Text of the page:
Tears in real life don't slowly drip down one side of a woman's face like they do in the movies. Sometimes they pour out in clumps, as if an old creek bed was suddenly flooded and raged along makeshift valleys. Minellia's tears were no exception.

For the last week, she cried each night until her body could no longer produce a sound or even shudder. Somehow the darkness was the hardest -- lying alone in the bed she had once shared with Rebbo. His death had shocked the community, and though her friends and neighbours comforted her, brought her warm meals that she couldn't keep down, and kept her hearth ablaze, they were unable to reduce the monstrous chasm ripping through her insides.

A second, not even two, of bad luck. A rock falling at just the wrong moment, a shoe lace undone. How could Rebbo's life be reduced by such involuntary timing?

A soft knock at the door.

Minellia rolled onto her back, wiped her face with sheets, and attempted to call out. But her throat would not cooperate.

She forced herself out of bed and staggered for the door.


"Minellia? It's Hapu. May come in?"

"It's late, Hapu."


She opened the door enough to peer out at the young man. His clothes were dusty, as though he'd been riding all day.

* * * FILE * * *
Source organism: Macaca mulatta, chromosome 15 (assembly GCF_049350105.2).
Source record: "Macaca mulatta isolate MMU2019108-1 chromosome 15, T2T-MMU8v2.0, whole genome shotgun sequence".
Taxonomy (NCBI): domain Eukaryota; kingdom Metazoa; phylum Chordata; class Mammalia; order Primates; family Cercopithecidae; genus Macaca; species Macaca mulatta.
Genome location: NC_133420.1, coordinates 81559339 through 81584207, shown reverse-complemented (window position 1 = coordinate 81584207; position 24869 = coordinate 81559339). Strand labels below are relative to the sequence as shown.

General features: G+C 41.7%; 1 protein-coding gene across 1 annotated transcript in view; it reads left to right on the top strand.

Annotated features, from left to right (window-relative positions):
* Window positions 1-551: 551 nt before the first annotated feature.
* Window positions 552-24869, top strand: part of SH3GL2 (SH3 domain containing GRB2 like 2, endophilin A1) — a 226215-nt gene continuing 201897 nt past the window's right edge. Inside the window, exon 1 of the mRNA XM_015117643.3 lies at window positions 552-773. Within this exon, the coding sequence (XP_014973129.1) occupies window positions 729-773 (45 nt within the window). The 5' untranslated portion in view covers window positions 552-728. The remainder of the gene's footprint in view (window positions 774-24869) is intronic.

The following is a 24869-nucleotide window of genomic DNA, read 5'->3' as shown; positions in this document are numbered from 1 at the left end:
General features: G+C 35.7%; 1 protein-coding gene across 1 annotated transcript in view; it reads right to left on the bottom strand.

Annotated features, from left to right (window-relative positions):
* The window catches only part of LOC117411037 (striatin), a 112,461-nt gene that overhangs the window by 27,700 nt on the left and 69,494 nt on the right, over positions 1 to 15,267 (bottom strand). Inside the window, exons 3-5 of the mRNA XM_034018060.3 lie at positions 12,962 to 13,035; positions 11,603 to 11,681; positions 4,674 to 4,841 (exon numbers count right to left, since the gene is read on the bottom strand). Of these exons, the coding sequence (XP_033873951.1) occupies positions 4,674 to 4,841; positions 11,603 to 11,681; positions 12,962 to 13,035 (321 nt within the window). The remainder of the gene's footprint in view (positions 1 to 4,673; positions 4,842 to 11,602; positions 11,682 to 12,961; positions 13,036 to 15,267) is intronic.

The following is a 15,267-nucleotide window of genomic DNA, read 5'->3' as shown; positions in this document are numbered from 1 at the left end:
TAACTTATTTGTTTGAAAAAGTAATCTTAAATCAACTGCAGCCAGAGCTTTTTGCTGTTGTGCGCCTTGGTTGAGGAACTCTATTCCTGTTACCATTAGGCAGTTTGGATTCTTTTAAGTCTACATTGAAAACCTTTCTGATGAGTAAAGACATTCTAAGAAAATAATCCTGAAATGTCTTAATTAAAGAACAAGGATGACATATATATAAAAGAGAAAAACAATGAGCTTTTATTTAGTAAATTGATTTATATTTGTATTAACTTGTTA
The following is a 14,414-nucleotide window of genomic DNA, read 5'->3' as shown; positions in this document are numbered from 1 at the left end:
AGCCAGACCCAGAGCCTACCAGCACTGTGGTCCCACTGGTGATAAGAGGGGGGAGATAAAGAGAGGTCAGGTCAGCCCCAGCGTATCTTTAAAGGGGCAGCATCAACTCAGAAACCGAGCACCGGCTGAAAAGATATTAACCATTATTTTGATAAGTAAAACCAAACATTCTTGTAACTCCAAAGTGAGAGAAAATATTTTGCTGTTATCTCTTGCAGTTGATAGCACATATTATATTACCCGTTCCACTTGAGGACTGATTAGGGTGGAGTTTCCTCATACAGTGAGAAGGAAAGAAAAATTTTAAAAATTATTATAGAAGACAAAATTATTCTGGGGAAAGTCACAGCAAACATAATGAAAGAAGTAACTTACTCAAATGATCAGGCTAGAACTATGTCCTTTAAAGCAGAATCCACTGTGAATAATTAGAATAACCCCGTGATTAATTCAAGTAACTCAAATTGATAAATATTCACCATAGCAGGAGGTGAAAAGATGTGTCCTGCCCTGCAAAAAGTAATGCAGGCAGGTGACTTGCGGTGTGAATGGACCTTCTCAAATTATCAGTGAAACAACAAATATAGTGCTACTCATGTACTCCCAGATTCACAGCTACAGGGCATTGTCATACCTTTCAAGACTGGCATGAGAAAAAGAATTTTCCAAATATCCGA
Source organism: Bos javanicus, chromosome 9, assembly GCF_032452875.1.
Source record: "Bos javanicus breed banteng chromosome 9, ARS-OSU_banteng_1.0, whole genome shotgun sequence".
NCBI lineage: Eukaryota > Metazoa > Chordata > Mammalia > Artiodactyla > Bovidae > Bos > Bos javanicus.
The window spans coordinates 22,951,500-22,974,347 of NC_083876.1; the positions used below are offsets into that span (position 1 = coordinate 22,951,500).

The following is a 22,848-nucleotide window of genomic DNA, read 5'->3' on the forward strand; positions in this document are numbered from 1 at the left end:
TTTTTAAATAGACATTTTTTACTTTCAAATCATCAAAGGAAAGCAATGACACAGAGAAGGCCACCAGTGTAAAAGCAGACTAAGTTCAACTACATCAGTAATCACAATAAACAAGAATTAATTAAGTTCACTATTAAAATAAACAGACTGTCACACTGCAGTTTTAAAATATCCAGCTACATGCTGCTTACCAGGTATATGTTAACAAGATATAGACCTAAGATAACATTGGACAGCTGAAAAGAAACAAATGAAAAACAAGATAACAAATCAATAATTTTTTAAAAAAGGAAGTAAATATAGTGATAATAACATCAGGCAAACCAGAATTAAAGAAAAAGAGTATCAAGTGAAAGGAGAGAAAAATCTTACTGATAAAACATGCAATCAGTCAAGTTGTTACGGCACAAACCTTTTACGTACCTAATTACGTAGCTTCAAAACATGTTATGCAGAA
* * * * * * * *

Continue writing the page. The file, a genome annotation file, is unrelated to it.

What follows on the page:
Wednesday, 18 October 2006


Every time I plan something good, it falls flat. Okay, not every single time, but enough times for the whole concept to royally piss me off. But does it stop me from making plans anyway. Big, elaborate plans?

Not a chance.

This weekend was no different. I'd chose the food, the tasks, even the background music. The invitations went out to the usual suspects. I cleaned the toilet and put away the laundry. I was ready for the par-tay.

Nobody showed.

Well okay, that girl from work, the one I sometimes knit with at lunch, she showed. Brought her knitting bag, too. So we gossiped and looped yarn over needles like a couple of old maids. At least that's not a term that most people use these days. I believe the correct term is flop.